Middle-aged man
Source: Trouble at Townsend (1945)

Leonard Malcolm Saville (21 February 1901 – 30 June 1982) was an English author best known for his Lone Pine series of children’s books, published between 1943 and 1978.[1] In all, he produced more than ninety books,[2] eighty-five of them for children.[1]

Saville was born in Hastings, Sussex, and was educated at Richmond Hill School, in Richmond, Surrey. His working life began in 1917 at Oxford University Press, where he worked in book sales, then continued as a publicist with Cassell & Co. (now part of Orion Books; 1920–1922), Associated Press (1922–1936), and George Newnes (1936–1941). He was also the associate editor of My Garden magazine from 1946 until 1951, before taking over editorship of Sunny StoriesSunny Stories was a British children’s magazine published by George Newnes and intended to appeal to both boys and girls. It began as Sunny Stories for Little Folk in 1926, edited and written by Enid Blyton, although she was only credited as the editor. from Enid BlytonEnid Mary Blyton (11 August 1897 – 28 November 1968) was an English children's writer whose books have been among the world's best-sellers since the 1930s, selling more than 600 million copies. Blyton's books are still enormously popular, and have been translated into 90 languages. in 1954, when she left to set up her own magazine in direct competition.[1]

Writing career


Saville’s writing career began in 1937 with the publication of Amateur Acting and Producing for Beginners, which he wrote under the pseudonym of D. J. Desmond. His first children’s story, and the first of what would become his Lone Pine series of books, Mystery at Witchend, was released in 1943. Set in Shropshire, it was written when his children had been evacuated to the county from the family home in Hertfordshire.[1] A further nineteen books followed in the Lone Pine series, the last one – Home to Witchend – published in 1978.[1]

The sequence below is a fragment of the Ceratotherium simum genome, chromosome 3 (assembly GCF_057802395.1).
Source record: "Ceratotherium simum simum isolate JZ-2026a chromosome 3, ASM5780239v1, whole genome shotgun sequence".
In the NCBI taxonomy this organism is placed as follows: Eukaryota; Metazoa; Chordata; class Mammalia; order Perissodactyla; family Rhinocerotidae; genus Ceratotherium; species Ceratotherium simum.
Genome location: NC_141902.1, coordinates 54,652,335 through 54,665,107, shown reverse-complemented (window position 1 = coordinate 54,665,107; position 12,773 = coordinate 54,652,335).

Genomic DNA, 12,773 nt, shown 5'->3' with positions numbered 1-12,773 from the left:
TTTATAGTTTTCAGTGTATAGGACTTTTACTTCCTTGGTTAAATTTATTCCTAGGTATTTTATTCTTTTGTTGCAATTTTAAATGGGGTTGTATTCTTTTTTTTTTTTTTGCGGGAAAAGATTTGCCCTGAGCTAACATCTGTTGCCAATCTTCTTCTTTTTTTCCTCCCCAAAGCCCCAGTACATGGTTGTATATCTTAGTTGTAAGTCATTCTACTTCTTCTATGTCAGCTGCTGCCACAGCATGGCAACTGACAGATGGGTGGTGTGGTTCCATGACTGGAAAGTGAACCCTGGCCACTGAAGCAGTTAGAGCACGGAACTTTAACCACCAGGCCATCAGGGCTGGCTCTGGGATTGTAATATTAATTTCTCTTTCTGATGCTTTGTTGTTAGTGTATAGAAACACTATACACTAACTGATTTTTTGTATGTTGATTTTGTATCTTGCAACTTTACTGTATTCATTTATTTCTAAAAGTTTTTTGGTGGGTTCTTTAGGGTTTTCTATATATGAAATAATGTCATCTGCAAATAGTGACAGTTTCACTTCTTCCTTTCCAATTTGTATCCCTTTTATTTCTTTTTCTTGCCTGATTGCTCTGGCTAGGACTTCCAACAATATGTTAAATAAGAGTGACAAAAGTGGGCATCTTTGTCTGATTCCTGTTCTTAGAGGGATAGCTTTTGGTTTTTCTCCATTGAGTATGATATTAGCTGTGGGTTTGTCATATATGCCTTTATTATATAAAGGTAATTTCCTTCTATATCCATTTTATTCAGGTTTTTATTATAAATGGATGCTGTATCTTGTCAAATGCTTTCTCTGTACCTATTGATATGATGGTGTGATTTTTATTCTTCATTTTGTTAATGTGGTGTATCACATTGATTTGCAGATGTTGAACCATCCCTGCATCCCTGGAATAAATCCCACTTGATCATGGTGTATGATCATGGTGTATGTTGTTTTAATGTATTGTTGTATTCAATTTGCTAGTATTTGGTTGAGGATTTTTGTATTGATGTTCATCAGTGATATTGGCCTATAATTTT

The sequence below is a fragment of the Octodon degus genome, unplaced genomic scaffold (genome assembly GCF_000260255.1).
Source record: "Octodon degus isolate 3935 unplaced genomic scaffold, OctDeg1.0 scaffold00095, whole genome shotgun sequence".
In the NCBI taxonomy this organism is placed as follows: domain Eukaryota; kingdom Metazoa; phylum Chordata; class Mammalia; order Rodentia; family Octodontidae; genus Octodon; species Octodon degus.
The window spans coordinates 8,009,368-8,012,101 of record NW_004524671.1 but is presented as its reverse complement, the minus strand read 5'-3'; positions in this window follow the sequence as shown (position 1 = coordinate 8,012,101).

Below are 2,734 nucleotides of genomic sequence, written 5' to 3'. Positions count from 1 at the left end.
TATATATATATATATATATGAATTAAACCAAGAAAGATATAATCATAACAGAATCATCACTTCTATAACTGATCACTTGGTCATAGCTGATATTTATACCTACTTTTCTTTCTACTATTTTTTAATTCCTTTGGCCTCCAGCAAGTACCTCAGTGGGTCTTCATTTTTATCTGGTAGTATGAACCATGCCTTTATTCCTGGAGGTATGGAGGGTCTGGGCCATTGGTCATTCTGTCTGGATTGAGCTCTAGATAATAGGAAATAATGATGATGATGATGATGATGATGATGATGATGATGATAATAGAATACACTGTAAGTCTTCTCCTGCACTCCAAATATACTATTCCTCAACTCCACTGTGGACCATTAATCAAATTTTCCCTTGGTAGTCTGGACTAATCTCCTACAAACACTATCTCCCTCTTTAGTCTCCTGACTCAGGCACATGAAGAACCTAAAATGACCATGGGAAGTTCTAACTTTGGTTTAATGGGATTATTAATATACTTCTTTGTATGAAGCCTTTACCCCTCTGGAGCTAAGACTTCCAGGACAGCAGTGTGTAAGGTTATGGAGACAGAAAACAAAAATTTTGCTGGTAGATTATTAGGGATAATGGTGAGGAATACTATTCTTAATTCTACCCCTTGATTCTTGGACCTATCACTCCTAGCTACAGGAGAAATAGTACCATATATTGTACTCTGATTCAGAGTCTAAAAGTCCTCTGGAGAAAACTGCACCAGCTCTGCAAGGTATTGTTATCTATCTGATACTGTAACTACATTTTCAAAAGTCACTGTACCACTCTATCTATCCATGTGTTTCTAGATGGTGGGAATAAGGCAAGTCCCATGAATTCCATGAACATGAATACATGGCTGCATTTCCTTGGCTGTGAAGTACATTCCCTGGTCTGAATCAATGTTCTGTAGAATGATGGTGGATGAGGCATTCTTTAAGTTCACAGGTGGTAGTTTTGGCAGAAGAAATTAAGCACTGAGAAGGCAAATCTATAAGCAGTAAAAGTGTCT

In the words of the biographer, Stephen F. Bigger, “All Saville’s work was pedagogic, its main themes being teaching about good and evil, the environment, and personal relationships.”[1]

Personal life


Saville married the schoolmaster’s daughter Dorothy May McCoy (1898–1987) at the parish church, Stroud Green, on 2 June 1926. Together they had four children between 1928 and 1935: Robin Prosper, Rosemary, Susan Jennifer, and Jeremy David. Saville’s first children’s novel, Mystery at Witchend, was dedicated “TWO Rs and TWO J’s”, the initials of his children. Saville died in St Helen’s Hospital, Hastings, Sussex, on 30 June 1982, survived by his wife and children; his ashes were buried in the garden of remembrance at St Thomas’s Church, Winchelsea.[1]

See also


Citations



Bibliography


Bigger, S. F. (2014). Saville, (Leonard) Malcolm (1901–1982). In Oxford Dictionary of National Biography (online). Oxford University Press. https://doi.org/10.1093/ref:odnb/58999
Poynter, E. (2018). You Girls Stay Here: Gender Roles in Popular British Children’s Adventure Fiction, 1930–70. Cambridge Scholars Publishing.